KF Seetoh Breaks Down A Typical Hawker’s Work & Calls For Greater Appreciation
KF Seetoh broke down the steps to make a typical bowl of mee pok – aka fishball noodles – in an attempt to educate Singaporeans on the effort that goes behind the hawker craft.
Here’s his viral post on Sunday (14 Apr) in full.
200 bowls daily
Homecooks will know that pre-made sauces & packet stock just taste different from mixing or brewing your own.
KF Seetoh shared a picture of a humble bowl of fishball noodles with added liao like blanched shelled prawns and pork slices.
He claims he made the entire dish from scratch and although it wasn’t “rocket science”, he thinks hawkers who make “at least 200 bowls…daily” would need rocket fuel to sustain their staminas.
The tricky part about perfecting this recipe according to him is that the seasoning has to be precisely balanced — not something you can just “shake out of a bottle”.
As for the condiments like sambal, he shares that it’s “so easy to get it wrong”. The mee pok noodles can be overcooked or undercooked very easily as well.
Brewing stock takes a while
For components like soup stock, though it tastes and looks deceptively simple, Mr Seetoh shares that the difficulty lies in brewing a large batch and keeping it “fresh all day”.
He hasn’t cracked the secret of creating perfectly minced pork yet, but he gave a shout-out to the best kinds — those with a soft and smooth texture that’s hard to emulate at home.
Lard croutons & cheap chow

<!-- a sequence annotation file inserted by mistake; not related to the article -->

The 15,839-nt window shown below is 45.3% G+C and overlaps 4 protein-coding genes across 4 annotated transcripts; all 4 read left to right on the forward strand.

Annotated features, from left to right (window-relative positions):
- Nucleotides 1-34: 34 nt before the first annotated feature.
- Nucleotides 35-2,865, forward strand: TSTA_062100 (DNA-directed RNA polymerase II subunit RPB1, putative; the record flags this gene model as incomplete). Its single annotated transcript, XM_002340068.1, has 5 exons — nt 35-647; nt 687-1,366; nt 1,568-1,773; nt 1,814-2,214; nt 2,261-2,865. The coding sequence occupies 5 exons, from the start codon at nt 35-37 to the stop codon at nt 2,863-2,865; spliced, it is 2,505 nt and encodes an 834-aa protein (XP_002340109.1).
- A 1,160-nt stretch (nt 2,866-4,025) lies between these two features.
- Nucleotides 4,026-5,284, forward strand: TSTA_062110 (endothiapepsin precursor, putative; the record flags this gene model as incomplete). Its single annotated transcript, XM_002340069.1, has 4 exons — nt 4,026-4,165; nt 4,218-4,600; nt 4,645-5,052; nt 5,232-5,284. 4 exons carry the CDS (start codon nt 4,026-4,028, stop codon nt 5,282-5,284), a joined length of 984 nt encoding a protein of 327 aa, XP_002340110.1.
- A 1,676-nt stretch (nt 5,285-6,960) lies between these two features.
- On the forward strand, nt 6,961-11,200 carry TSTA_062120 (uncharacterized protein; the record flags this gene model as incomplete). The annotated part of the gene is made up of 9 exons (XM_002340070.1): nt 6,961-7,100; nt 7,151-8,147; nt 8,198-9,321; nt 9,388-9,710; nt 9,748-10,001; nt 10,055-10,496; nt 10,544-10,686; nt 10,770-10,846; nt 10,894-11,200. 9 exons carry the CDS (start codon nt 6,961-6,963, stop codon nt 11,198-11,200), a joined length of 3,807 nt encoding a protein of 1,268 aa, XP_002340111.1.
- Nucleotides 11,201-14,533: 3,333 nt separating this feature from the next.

Love them or hate them, lard cubes make or break a decent bowl of mee pok.
Mr Seetoh hilariously shares his version quickly became chow ta as he had “so many things to jaga while cooking”.
In other words, hawkers have to multi-task and monitor multiple stoves at once to ensure every ingredient is perfectly cooked.
Finally, for each bowl to be priced at $3 or $4 despite the effort that goes behind it, is still a tough bet on ensuring the survival of hawkers.
In his words,
To sell these things at $3 or $4, is frankly a Guinness Book of Records entry for jokes, (we have) the cheapest chow in a developed nation.
Appreciate your hawkers
KF Seetoh has made some fair points about Singaporeans appreciating our hawker culture a little more.
Our hawkers don’t actually owe us “great and cheap chow”, and their numbers are fast dwindling as it’s hard to turn a profit while making meals affordable for Singaporeans.
The next time a hawker auntie or uncle forgets to add chilli to your mee pok like you asked, choose to add it yourself while they get busy with the next order.
We can all do our part to preserve the hawker craft in little ways, everyday.